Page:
A parazonium is a long triangular dagger, wide at the hilt end and coming to a point. In Roman mythology, it is frequently carried by Virtus, particularly in early representations. It is also sometimes carried by Mars, or Roma, or the emperor, giving them the aura of courage.
In Roman statuary, the weapon is cradled in the bearer’s left arm or on Trajan’s Column, for example, it is stuck into the left side of the officer’s chest band. Existing examples on statuary show that the Parazonium’s scabbard shape is a direct copy of the few existing Greek Parazonia on display at various Greek museums. The weapon’s hilt, grip, pommel are not copies of the Greek style. The pommel cap is either an eagle’s head or a bi-lobed pommel. The details of the hand grip on the statues are no longer clear after 2,000 years. The guard, contrary to some reports are authentic and are a rather theatrical “S” shape with inset detail.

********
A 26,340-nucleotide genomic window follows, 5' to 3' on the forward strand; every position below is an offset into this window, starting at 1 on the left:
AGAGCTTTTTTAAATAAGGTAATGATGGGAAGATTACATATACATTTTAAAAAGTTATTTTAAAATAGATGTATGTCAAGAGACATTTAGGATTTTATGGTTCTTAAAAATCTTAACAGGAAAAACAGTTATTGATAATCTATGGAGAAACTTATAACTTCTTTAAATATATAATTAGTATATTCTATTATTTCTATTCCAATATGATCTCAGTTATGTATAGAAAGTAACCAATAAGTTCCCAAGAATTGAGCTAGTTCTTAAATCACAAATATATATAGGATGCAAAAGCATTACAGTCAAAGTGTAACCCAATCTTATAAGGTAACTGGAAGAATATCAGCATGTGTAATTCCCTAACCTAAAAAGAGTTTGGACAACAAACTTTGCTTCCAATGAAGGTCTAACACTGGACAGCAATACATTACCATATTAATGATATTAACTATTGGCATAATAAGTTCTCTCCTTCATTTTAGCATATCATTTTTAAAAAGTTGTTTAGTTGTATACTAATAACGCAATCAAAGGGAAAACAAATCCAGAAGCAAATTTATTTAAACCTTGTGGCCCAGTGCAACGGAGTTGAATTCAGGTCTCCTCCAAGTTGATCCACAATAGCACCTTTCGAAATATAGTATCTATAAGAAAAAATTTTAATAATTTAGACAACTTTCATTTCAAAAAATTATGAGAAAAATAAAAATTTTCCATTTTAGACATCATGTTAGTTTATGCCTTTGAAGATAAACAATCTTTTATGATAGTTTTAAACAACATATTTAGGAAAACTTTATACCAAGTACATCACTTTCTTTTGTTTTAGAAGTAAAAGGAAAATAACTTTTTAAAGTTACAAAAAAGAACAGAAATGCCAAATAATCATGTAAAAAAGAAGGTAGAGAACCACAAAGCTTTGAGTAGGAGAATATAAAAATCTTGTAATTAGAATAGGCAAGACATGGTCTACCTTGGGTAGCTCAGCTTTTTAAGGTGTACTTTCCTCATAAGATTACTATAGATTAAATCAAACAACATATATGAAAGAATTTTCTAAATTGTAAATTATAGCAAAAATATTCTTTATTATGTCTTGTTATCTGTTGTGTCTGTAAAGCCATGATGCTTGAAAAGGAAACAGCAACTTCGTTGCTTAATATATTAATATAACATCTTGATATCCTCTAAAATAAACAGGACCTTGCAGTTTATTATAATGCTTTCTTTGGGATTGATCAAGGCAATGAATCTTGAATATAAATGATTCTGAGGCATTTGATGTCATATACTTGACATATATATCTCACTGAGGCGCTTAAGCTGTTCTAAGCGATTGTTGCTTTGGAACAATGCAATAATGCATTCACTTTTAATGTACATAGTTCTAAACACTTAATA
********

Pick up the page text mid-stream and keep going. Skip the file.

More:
The Roman Parazonium blade tended to be leaf shape and approximately 15″-19″ long. The use of the Roman parazonium tended to be somewhat theatrical in the sense that it was a mark of rank and it was used to rally the troops. It appears the normal procedure was for the officer to exchange his parazonium for a Gladius or a Spatha if he was directly threatened during a battle.
Militiae decus hoc gratique erit omen honoris, arma tribunicium cingere digna latus. A soldier’s distinction this will be and an omen of a welcome honor, arms worthy to gird the side of a tribune.
This artifact is a part of SwordTemple Library